Returning to the United States in an election year, I am struck by the silence. I have covered four presidential campaigns, starting with 1968; I was with Robert Kennedy when he was shot and I saw his assassin, preparing to kill him. It was a baptism in the American way, along with the salivating violence of the Chicago police at the Democratic Party’s rigged convention. The great counter revolution had begun.
The first to be assassinated that year, Martin Luther King Jr., had dared link the suffering of African-Americans and the people of Vietnam. When Janis Joplin sang, “Freedom’s just another word for nothing left to lose,” she spoke perhaps unconsciously for millions of America’s victims in faraway places.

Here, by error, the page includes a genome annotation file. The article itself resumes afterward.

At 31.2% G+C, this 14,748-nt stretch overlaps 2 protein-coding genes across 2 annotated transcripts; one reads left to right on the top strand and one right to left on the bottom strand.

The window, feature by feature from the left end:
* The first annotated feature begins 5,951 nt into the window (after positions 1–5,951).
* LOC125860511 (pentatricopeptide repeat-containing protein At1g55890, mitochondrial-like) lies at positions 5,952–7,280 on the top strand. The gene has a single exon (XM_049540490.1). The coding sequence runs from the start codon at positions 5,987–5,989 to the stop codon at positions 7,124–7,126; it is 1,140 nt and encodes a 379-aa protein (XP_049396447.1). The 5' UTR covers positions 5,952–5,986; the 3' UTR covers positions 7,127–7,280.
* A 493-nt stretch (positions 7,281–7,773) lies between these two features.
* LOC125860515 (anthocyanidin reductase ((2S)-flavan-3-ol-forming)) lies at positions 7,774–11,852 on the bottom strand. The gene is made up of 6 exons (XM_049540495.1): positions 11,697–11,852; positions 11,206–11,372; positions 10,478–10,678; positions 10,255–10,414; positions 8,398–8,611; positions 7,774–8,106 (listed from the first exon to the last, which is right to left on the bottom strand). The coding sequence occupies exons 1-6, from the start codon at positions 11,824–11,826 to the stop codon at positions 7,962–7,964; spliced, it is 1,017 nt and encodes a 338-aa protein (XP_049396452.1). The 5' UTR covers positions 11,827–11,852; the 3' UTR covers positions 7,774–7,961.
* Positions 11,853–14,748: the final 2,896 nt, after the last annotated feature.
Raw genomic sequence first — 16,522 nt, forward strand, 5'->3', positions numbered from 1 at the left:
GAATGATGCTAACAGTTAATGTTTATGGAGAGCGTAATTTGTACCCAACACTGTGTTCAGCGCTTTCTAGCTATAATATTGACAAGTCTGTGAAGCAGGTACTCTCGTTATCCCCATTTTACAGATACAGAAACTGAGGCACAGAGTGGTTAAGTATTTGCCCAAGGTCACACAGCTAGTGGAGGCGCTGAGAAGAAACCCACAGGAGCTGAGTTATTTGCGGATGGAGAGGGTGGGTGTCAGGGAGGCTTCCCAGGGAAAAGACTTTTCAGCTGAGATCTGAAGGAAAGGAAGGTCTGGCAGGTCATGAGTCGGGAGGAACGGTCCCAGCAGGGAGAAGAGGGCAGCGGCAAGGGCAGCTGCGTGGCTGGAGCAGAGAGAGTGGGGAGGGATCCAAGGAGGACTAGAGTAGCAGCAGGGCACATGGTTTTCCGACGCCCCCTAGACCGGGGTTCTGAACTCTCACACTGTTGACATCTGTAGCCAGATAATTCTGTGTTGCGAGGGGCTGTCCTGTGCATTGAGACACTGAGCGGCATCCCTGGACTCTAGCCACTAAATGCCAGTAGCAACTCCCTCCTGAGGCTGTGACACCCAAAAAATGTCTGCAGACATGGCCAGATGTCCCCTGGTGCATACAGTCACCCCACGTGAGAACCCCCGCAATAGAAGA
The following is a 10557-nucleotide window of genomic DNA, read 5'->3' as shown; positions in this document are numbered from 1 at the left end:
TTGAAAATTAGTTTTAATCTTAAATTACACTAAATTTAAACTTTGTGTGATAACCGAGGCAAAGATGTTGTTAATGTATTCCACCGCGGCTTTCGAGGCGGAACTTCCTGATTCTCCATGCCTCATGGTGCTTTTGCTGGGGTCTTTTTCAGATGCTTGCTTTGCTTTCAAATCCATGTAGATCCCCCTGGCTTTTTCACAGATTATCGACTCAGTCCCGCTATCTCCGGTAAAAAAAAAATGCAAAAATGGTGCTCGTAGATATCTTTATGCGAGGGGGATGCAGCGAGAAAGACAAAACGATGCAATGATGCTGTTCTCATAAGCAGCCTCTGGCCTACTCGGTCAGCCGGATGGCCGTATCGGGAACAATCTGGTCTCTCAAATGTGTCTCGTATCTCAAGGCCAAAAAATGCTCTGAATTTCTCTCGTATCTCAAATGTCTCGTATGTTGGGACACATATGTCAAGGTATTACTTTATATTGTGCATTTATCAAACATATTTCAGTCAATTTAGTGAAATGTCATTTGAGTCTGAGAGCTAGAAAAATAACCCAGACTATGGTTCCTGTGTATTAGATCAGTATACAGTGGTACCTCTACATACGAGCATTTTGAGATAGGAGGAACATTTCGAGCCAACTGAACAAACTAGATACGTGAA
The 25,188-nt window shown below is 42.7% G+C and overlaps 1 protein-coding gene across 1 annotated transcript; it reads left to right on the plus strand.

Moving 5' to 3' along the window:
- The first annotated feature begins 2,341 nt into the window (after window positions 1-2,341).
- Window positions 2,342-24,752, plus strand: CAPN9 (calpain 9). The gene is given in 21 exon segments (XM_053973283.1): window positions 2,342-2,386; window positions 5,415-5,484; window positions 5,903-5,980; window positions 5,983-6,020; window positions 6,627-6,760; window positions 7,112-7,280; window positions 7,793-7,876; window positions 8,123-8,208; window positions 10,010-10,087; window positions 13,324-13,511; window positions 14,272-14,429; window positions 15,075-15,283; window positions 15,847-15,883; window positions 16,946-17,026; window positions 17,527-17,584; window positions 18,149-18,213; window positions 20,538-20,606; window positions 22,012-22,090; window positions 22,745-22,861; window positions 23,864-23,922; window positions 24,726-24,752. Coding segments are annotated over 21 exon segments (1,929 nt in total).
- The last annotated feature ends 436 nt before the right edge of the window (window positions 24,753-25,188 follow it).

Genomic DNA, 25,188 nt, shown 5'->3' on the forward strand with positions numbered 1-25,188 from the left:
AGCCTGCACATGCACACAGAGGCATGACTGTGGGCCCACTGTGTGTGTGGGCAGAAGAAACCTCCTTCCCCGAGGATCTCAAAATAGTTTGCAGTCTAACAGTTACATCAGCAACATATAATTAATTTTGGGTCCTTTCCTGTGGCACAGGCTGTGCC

“We lost 58,000 young soldiers in Vietnam, and they died defending your freedom. Now don’t you forget it.” So said a National Parks Service guide as I filmed last week at the Lincoln Memorial in Washington. He was addressing a school party of young teenagers in bright orange T-shirts. As if by rote, he inverted the truth about Vietnam into an unchallenged lie.